Every house has a door

Wednesday 24 August, 18:00–19:30
Sibelius Museum

Carnival of the Animals: Fossils

Lin Hixson (director), Matthew Goulish (dramaturg and performer), Essi Kausalainen (costumes and textiles), Ahti Leppänen (performer), Julia Rima (clarinetist), Villa Ruscica (performer), Bryan Saner (performer), Sarah Skaggs (producer)

Engaging the conference theme Wind, Every house has a door and Essi Kausalainen present Fossils, a chapter of the project Carnival of the Animals, which takes performance as a form of transit from science to dream and back again. Fossils considers resurrection, joining three sources: first, the verses of the prophet Ezekiel in the Valley of the Dry Bones, when dead bones rise up out of the sand and rejoin into living entities—a rattling of the bones came together, bone to its bone. Yet they lack life until God infuses them with breath, “Come from the four winds, O breath, and breathe upon these slain that they may live.” Second we combine the inventive formalities of Saint-Saëns’s Fossils movement, including a central Danse macabre/dancing skeleton theme for xylophone, encircled by familiar musical quotations (fossilized classics) such as the nursery rhyme melody Twinkle Twinkle Little Star inverted, or played upside-down. Third we include the concerns of our Carnival series with extinct or endangered species, and the sobering prospect of DNA cloning undoing the brute fact of extinction. In this triangulation, what form of resurrection, what winds of reversal, might performance actualize?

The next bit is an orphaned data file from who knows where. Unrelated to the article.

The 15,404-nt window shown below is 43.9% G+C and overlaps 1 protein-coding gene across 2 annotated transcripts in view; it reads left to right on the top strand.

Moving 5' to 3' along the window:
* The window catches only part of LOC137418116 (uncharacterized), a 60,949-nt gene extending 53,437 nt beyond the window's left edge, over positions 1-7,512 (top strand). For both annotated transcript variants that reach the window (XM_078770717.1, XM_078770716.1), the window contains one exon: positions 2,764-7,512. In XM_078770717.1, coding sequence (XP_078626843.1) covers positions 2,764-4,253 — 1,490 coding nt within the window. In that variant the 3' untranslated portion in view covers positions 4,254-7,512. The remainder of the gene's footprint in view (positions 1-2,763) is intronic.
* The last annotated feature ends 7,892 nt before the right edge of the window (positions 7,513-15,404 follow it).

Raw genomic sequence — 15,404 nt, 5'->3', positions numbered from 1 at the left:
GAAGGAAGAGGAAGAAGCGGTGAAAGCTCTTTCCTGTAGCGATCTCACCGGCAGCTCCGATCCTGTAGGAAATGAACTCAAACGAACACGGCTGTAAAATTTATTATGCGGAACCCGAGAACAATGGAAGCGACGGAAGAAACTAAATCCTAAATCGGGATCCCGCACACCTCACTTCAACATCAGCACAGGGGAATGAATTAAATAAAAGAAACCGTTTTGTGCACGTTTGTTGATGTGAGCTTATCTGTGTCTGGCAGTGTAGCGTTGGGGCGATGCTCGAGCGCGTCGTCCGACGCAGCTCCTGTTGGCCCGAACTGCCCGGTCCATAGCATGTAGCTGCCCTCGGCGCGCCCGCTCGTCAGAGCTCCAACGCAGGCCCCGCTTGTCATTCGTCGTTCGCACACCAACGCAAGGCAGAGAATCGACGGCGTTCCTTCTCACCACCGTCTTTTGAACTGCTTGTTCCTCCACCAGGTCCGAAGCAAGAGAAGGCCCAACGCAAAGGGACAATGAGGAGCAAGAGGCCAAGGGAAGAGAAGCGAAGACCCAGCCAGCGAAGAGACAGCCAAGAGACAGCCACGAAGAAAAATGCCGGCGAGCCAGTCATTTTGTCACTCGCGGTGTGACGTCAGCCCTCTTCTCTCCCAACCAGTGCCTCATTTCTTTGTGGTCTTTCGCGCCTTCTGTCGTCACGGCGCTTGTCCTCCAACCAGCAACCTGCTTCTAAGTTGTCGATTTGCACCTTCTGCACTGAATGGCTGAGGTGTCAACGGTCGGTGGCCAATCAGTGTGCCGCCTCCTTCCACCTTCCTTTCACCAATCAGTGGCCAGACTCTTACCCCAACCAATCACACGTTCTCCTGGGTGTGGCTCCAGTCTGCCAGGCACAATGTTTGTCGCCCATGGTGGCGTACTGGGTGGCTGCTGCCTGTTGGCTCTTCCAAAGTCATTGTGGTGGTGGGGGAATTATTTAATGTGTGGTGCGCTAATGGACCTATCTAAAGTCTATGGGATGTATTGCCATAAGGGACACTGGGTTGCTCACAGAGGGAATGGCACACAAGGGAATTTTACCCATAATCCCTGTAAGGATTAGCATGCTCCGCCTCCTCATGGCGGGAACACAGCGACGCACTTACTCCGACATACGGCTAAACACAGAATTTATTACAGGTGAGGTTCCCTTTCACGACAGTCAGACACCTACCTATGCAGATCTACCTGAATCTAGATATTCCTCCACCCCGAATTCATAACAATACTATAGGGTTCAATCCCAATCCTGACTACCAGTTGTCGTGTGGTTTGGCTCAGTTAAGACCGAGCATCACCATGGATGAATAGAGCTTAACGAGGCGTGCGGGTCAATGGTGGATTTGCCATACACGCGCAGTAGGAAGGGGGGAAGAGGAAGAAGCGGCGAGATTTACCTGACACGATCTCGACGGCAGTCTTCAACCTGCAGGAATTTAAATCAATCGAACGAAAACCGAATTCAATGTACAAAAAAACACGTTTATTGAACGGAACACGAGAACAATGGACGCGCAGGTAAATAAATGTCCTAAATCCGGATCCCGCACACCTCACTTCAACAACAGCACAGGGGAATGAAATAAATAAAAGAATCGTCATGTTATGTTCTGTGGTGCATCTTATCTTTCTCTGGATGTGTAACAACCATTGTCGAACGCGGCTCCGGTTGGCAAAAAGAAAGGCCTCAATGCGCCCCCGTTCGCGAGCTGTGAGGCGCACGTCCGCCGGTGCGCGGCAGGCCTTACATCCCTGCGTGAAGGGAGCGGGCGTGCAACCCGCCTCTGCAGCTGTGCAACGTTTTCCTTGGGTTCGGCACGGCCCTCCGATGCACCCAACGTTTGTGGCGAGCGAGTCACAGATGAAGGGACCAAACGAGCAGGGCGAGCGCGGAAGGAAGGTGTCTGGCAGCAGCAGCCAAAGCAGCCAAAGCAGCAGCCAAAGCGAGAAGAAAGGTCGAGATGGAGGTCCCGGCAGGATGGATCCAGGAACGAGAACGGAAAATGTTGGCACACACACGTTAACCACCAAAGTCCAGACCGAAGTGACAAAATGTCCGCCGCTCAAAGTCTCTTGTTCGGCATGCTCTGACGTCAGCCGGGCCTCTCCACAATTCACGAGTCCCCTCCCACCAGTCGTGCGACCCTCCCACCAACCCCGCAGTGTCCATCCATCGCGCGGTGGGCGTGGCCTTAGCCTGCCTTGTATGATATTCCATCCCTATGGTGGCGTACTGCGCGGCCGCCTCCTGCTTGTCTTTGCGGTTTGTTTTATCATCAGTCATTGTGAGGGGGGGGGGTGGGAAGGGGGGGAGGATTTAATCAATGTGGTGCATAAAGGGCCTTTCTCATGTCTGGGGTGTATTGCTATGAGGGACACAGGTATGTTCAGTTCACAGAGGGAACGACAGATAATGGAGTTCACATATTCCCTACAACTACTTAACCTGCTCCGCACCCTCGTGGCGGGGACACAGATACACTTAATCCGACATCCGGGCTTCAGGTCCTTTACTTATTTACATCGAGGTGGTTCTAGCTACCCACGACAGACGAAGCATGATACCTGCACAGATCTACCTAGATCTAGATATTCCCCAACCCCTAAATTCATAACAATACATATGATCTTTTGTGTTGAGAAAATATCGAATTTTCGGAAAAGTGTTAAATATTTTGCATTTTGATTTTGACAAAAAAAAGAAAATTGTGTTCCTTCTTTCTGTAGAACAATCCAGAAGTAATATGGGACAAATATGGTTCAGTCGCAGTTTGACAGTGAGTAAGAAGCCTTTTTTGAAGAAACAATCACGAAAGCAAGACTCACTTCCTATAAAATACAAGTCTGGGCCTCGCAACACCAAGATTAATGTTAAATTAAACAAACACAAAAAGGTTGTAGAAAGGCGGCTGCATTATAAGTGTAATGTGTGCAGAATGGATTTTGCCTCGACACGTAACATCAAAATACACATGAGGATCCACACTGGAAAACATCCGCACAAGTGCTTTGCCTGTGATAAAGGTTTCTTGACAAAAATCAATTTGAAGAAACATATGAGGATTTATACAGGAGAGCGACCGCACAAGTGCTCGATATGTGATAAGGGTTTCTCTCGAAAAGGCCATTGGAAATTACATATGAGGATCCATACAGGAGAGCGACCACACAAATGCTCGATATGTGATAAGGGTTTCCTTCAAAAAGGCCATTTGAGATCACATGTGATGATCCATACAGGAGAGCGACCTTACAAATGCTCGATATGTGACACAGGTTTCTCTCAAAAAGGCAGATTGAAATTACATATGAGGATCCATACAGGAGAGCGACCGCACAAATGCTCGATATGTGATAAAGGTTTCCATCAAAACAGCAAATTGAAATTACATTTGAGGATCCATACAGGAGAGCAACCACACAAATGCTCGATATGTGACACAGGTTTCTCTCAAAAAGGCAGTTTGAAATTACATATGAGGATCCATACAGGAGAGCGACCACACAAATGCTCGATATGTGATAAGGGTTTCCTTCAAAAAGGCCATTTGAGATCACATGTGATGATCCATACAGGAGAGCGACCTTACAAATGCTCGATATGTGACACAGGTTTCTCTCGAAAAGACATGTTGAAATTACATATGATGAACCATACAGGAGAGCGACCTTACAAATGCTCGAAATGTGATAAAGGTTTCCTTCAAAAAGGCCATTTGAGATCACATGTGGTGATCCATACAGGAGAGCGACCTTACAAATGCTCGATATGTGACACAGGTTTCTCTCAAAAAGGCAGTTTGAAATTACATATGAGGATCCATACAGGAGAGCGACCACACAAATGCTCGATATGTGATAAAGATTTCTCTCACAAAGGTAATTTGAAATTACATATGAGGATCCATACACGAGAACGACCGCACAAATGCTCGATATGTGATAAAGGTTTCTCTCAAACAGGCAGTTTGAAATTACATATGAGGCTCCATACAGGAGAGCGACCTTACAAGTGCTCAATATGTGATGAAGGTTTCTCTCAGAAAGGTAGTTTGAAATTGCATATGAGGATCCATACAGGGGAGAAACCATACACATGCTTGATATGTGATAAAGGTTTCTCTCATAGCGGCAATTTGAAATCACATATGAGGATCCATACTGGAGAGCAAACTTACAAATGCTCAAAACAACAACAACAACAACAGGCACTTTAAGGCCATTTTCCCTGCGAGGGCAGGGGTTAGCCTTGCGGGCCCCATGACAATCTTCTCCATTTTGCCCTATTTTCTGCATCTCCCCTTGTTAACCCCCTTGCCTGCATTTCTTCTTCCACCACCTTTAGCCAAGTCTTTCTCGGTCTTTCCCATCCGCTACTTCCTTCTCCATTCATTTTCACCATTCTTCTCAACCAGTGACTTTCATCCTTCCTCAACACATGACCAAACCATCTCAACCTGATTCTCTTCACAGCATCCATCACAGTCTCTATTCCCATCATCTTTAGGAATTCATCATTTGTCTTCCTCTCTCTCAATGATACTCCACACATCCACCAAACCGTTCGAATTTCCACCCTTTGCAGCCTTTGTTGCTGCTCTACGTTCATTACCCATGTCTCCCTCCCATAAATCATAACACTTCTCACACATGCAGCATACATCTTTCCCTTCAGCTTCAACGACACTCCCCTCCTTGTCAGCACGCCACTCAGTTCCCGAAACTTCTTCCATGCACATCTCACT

Lin Hixson, director, and Matthew Goulish, dramaturg, formed Every house has a door in Chicago in 2008 to convene diverse, inter-generational project-specific teams of specialists, including emerging as well as internationally recognized artists. Drawn to historically or critically neglected subjects, Every house creates performance works and performance-related projects in many media. Helsinki-based artist and performer Essi Kausalainen first collaborated with Every house with the 2018 performance Scarecrow. Their performance project Carnival of the Animals, overseen by producer Sarah Skaggs, devises a response to each of the 14 movements of the 1886 musical suite for children of the same title by French Romantic composer Camille Saint-Saëns, engaging the titles in sequence and approaching them with endangered or extinct species in mind. This chapter, Fossils, features long-time Chicago-based performer and collaborator Bryan Saner, Helsinki-based youth performers Ahti Leppänen and Villa Ruscica who appeared in Scarecrow in 2018, and Helsinki-based musician Julia Rima.

Photo of Bryan Saner performing the piece Aquarium
Aquarium. Bryan Saner (Photo: Yoni Goldstein & Hadley Austin)
Photo of Ahti Leppänen and Villa Ruscica performing the piece Stream
Stream. Ahti Leppänen & Villa Ruscica (Photo: Laura Cemin)